The 2007 ICC World Cup is judged as the turning point in Bangladesh cricket history. In the tournament opener, Bangladesh defeated India, runners-up in the 2003 World Cup, by five wickets. They also beat South Africa in the super eight stage but could not qualify for the semis. After defeating teams like Australia, South Africa, India and Sri Lanka, the Tigers had earned much respect at least in the shorter format of the game.
Under Jamie Siddons, the Bangla Tigers became a veritable headache for other teams in major tournaments. With a giantkiller tag, Bangla’s spin strength and aggressive attitude made things difficult for other teams. The Tigers regularly achieved upsets in big tournaments. Players like Tamim Iqbal and Shakib Al Hasan took centrestage and things definitely became a lot better for the team. In January 2010, they beat England in the second ODI by five runs, completing a win record against all Test-playing nations. They thrashed a star-studded Kiwi line-up 4–0 in their home conditions, their first whitewash of a top-ranked ICC team.
After the win over Pakistan, Aminul Islam, the Bangladesh captain, while addressing the media, had expected prizes for the team from their Prime Minister. But the ICC bestowed a superior reward by granting Bangladesh official Test status
Bangladesh put up a shaky yet radiant show in the ICC World Cup 2011 by defeating England, Ireland, and the Netherlands. However, they lost to South Africa in their last match and could not make it to the knockout phase. Under Stuart Law, Bangladesh defeated India and Sri Lanka to enter the finals of the Asia Cup, their first final appearance in a major tournament. In an electrifying final, the Bangla fans roared with their heroes. However, Pakistan held on to their nerve to beat the host team by two runs.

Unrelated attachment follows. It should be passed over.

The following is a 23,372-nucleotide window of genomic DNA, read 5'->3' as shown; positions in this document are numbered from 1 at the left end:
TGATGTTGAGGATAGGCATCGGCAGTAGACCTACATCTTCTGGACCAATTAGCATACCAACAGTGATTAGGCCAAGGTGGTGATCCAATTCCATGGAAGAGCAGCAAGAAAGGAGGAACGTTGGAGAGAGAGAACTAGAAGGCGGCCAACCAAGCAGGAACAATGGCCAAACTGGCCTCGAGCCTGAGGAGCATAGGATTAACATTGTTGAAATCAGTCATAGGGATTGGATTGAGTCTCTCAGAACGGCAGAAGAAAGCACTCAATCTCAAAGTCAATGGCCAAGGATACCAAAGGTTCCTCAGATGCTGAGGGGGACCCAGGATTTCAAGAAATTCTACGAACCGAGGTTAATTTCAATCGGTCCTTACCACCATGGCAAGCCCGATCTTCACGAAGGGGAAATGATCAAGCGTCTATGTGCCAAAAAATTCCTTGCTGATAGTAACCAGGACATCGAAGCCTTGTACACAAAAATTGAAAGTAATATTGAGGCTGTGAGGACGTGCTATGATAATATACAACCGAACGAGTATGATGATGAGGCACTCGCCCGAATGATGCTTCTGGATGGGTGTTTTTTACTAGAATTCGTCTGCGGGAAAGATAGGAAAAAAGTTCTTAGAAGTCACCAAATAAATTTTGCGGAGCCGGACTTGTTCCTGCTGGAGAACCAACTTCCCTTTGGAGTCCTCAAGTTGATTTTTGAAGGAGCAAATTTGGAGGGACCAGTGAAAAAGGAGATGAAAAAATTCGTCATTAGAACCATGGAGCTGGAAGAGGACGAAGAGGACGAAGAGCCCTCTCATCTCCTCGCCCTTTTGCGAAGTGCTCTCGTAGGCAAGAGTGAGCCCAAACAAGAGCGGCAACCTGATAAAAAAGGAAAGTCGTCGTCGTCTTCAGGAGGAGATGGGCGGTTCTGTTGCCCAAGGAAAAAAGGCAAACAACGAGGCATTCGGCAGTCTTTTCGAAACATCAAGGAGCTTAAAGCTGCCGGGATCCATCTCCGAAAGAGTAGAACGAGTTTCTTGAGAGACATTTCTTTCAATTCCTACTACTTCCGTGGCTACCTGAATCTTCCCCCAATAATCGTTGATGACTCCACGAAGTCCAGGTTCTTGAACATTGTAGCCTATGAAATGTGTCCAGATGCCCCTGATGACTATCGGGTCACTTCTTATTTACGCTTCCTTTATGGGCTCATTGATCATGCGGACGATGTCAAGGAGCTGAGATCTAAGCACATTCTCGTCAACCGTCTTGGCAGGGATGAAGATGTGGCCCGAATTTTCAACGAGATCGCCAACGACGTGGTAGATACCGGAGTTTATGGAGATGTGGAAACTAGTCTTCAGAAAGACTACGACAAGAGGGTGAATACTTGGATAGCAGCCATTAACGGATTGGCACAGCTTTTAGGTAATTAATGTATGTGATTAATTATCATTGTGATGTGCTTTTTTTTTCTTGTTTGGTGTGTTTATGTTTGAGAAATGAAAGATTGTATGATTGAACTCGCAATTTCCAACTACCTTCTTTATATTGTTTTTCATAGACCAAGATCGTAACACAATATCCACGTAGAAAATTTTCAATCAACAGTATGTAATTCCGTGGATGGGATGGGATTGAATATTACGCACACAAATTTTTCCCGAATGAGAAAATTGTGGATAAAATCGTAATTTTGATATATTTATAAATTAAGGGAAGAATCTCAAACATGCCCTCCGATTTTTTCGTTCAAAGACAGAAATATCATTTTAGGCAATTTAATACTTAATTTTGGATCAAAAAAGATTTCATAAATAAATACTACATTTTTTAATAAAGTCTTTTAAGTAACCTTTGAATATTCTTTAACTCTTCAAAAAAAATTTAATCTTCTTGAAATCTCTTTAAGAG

As anticipated by the fans, the Bangladesh Cricket Board followed in the footsteps of India’s IPL. Sri Lanka and Pakistan were much ahead in targetting a tournament like the IPL, but Bangladesh emerged the winners. Though the tournament failed to put on a supershow, creditably, the board put on a decent show in a short span. Though the BCCI didn’t allow Indian superstars to play in the BPL, players from the West Indies, Sri Lanka and Pakistan had a good time in the tournament. The inaugural season started on February 9, 2012, and six teams participated. The Dhaka Gladiators were crowned champions after defeating the Barisal Burners.
Giantkillers who choke at the end. This is how the experts and their own foreign coaches describe the national team. Former coach Law adds, “There is a lot of talent in Bangladesh. They are a dynamic group who, on their day, are destructive. But, when it doesn’t go for them, they can get hurt badly.” With the under-19 team performing brilliantly on the international stage and a regular band of aggressive players making their presence felt in the senior team, the future is bright for the Tigers.
It has been 12 years since Bangladesh secured official Test status. Despite winning a few series and being able to shed the minnow tag, the Tigers still have a long way to go and the pressure to reach the peak lies on its next generation of cricketers.